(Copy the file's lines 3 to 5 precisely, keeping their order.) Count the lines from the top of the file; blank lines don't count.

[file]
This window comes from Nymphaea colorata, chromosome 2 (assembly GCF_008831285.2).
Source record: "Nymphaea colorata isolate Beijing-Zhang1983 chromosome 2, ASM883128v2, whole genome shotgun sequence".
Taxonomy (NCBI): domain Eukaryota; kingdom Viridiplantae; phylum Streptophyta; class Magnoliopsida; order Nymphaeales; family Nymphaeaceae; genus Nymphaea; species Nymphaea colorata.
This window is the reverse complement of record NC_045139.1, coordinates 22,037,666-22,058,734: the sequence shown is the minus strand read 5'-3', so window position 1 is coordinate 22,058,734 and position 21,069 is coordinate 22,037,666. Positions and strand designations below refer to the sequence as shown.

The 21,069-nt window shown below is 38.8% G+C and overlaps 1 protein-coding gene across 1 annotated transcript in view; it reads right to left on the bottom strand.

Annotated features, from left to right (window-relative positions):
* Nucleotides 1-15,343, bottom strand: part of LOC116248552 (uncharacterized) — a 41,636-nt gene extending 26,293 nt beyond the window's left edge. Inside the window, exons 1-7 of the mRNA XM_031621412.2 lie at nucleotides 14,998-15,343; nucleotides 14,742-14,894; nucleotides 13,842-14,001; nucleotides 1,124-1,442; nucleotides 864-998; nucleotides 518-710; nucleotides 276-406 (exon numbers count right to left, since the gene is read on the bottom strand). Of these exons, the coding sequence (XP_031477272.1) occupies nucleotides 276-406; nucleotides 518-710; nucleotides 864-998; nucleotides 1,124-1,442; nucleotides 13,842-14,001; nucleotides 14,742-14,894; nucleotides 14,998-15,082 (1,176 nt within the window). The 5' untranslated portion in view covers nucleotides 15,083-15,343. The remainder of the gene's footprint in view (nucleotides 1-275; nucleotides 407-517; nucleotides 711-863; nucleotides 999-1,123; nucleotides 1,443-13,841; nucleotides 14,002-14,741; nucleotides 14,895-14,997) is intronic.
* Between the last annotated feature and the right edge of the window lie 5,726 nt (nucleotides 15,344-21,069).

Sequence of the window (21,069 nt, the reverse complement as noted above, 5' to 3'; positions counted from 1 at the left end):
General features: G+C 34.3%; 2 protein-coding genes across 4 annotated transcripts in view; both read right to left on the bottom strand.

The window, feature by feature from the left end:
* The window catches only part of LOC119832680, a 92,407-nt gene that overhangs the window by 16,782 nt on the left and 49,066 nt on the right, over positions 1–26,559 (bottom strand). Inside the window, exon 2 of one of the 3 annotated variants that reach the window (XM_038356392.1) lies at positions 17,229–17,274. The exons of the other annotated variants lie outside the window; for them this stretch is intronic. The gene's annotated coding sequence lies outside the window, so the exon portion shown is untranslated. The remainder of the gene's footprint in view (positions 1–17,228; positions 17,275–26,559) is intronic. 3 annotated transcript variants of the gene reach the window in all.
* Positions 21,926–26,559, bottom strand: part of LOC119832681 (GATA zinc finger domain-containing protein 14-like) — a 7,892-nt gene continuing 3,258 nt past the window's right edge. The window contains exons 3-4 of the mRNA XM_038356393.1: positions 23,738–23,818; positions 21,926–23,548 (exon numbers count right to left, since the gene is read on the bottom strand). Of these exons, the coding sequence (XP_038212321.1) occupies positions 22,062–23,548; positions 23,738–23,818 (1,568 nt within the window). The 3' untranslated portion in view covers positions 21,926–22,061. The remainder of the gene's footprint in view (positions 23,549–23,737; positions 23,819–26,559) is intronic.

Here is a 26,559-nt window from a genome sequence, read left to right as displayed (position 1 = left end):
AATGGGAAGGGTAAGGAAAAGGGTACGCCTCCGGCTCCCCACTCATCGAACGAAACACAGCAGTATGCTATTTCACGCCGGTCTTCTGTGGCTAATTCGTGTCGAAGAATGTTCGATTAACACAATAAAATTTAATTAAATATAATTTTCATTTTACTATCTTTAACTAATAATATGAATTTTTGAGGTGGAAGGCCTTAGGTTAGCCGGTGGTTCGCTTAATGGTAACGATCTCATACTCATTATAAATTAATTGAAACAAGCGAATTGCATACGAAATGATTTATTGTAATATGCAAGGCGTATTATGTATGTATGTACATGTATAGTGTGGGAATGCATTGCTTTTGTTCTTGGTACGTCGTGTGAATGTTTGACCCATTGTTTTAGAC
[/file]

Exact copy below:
Taxonomy (NCBI): domain Eukaryota; kingdom Viridiplantae; phylum Streptophyta; class Magnoliopsida; order Nymphaeales; family Nymphaeaceae; genus Nymphaea; species Nymphaea colorata.
This window is the reverse complement of record NC_045139.1, coordinates 22,037,666-22,058,734: the sequence shown is the minus strand read 5'-3', so window position 1 is coordinate 22,058,734 and position 21,069 is coordinate 22,037,666. Positions and strand designations below refer to the sequence as shown.

The 21,069-nt window shown below is 38.8% G+C and overlaps 1 protein-coding gene across 1 annotated transcript in view; it reads right to left on the bottom strand.